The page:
The key is an approach that Grusdt and Demler (then at Harvard) introduced together with colleagues in 2018. They showed that there are clever ways of modifying a model of fermions with repulsive interactions such that strong pairing emerges. They dubbed their approach the mixed-dimensional (mixD) t–J model, extending works that reach back to the early 1990s when a handful of researchers — including the group of Maurice Rice at ETH Zurich — formulated so-called t–J ladder models to explore magnetically mediated pairing. The key feature of the mixD model is that fermions can interact in two directions, while they can only move in one. 

From Theoretical Abstraction To An Experimental Playground 


The remarkable experimental flexibility in creating synthetic crystals based on atomic quantum gases and light fields now enabled the first demonstration of such binding arising from repulsive interactions, as predicted for mixD systems. Owing to the tunability of the system, the physicists were able to also directly compare the mixD case with the standard scenario in which the repulsive interactions between holes prevent the emergence of tightly bound pair states. 

One of the encouraging results of that comparison, supported by numerical simulations performed by Bohrdt at Harvard, is that the binding energy can be boosted by one order of magnitude. This is important, as this energy scale sets as well the maximum temperate at which the system is still superconducting. In addition, the experiments suggest significant mobility of the bound hole pairs, which means that they might indeed be efficient carriers of currents. 

These are inspiring findings that open up a vast playground for further explorations. On the one hand, the systems investigated so far are still relatively small in size, and larger systems should allow more detailed studies, providing in turn unique microscopic insight into the mechanisms underlying unconventional superconductivity. On the other hand, the knowledge gained by studying synthetic systems might be applied to solid-state materials and could in the future inform fresh approaches toward higher critical temperatures for superconductors.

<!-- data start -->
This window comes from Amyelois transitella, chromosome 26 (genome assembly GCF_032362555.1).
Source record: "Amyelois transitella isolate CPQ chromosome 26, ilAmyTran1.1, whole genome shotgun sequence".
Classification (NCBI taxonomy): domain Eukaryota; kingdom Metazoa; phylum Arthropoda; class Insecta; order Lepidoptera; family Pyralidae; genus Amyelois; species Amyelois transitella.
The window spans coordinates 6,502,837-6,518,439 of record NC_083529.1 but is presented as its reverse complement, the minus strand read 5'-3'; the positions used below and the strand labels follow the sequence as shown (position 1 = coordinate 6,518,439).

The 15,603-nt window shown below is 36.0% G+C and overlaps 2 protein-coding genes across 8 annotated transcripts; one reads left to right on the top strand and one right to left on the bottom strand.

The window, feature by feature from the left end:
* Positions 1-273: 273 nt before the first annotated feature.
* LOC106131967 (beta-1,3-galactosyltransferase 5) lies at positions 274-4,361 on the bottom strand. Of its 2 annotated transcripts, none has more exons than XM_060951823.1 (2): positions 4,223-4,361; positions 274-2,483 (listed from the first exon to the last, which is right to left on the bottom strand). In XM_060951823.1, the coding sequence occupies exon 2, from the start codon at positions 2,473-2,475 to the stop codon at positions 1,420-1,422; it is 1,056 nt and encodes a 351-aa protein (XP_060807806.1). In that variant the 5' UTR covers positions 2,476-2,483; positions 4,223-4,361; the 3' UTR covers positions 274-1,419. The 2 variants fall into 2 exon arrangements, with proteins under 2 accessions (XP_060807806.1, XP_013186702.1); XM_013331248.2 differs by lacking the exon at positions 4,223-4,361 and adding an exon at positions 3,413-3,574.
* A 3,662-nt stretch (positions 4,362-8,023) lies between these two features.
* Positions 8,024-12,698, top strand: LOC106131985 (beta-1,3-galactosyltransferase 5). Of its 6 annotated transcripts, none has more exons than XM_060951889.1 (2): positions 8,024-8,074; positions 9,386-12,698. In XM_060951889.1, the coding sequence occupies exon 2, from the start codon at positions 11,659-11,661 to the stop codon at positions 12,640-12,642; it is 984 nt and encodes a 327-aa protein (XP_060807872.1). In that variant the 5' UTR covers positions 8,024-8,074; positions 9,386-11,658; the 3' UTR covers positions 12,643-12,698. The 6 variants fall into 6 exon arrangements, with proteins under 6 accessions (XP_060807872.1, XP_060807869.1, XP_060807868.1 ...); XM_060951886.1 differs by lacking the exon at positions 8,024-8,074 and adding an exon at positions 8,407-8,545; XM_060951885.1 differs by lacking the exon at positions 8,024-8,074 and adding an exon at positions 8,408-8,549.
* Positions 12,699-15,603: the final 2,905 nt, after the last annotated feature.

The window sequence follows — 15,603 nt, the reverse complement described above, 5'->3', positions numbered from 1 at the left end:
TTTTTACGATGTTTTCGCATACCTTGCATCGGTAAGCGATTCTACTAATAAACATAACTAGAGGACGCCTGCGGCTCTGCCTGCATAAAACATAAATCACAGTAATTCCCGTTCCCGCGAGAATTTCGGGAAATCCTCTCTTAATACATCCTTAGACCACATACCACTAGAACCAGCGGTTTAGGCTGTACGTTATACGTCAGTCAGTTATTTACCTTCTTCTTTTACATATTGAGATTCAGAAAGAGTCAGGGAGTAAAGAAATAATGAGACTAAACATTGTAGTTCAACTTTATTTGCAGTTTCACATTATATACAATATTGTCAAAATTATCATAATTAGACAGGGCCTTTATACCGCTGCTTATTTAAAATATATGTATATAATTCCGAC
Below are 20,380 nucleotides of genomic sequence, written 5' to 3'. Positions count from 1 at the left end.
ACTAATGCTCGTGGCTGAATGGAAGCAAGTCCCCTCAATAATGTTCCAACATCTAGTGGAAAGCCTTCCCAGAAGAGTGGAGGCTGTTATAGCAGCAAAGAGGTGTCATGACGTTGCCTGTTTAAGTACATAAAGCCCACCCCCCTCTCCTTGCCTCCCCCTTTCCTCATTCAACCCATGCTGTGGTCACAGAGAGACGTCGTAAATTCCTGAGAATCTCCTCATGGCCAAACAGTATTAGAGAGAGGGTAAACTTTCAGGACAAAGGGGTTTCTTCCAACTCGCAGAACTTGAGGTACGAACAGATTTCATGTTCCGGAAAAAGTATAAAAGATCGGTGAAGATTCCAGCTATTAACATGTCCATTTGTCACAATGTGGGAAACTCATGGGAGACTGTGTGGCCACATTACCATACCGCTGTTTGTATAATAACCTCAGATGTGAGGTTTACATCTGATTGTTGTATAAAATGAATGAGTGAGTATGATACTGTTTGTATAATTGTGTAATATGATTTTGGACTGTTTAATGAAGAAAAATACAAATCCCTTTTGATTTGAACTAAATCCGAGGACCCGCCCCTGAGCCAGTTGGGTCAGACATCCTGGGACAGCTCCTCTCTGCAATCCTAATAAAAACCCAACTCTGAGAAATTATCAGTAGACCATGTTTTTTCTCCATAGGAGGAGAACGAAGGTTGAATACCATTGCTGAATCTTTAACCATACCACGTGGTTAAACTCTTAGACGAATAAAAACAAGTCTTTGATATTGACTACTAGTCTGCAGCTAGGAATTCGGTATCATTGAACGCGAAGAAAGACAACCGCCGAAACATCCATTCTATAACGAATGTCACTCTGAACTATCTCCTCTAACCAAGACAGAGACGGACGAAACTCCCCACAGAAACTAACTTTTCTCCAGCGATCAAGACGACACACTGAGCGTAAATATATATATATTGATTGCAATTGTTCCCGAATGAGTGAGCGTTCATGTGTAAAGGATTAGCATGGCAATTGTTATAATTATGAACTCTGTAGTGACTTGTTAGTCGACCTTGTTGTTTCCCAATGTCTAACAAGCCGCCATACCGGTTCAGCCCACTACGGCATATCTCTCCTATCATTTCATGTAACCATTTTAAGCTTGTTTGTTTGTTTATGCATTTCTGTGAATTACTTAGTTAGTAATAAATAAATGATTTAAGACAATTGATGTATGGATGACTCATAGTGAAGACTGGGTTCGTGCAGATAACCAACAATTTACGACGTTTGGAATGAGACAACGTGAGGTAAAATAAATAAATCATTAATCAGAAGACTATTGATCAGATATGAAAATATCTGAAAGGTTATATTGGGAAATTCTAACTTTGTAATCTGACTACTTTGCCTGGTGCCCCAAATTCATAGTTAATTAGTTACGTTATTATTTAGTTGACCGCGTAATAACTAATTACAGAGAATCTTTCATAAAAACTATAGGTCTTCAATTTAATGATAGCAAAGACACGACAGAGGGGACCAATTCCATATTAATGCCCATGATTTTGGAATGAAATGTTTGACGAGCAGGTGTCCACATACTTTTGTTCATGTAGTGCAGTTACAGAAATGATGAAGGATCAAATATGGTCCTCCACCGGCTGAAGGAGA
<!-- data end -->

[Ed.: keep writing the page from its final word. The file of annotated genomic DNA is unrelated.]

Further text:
Reference: “Magnetically mediated hole pairing in fermionic ladders of ultracold atoms” by Sarah Hirthe, Thomas Chalopin, Dominik Bourgund, Petar Bojović, Annabelle Bohrdt, Eugene Demler, Fabian Grusdt, Immanuel Bloch and Timon A. Hilker, 18 January 2023, Nature. 

DOI: 10.1038/s41586-022-05437-y 

The study was funded by the European Research Council, the Max Planck Society, the Max Planck Harvard Research Center for Quantum Optics, the German Federal Ministry of Education and Research, Excellence Strategy Germany, Alexander von Humboldt-Stiftung, the European Research Council, the National Science Foundation, the Army Research Office, and the Air Force Office of Scientific Research.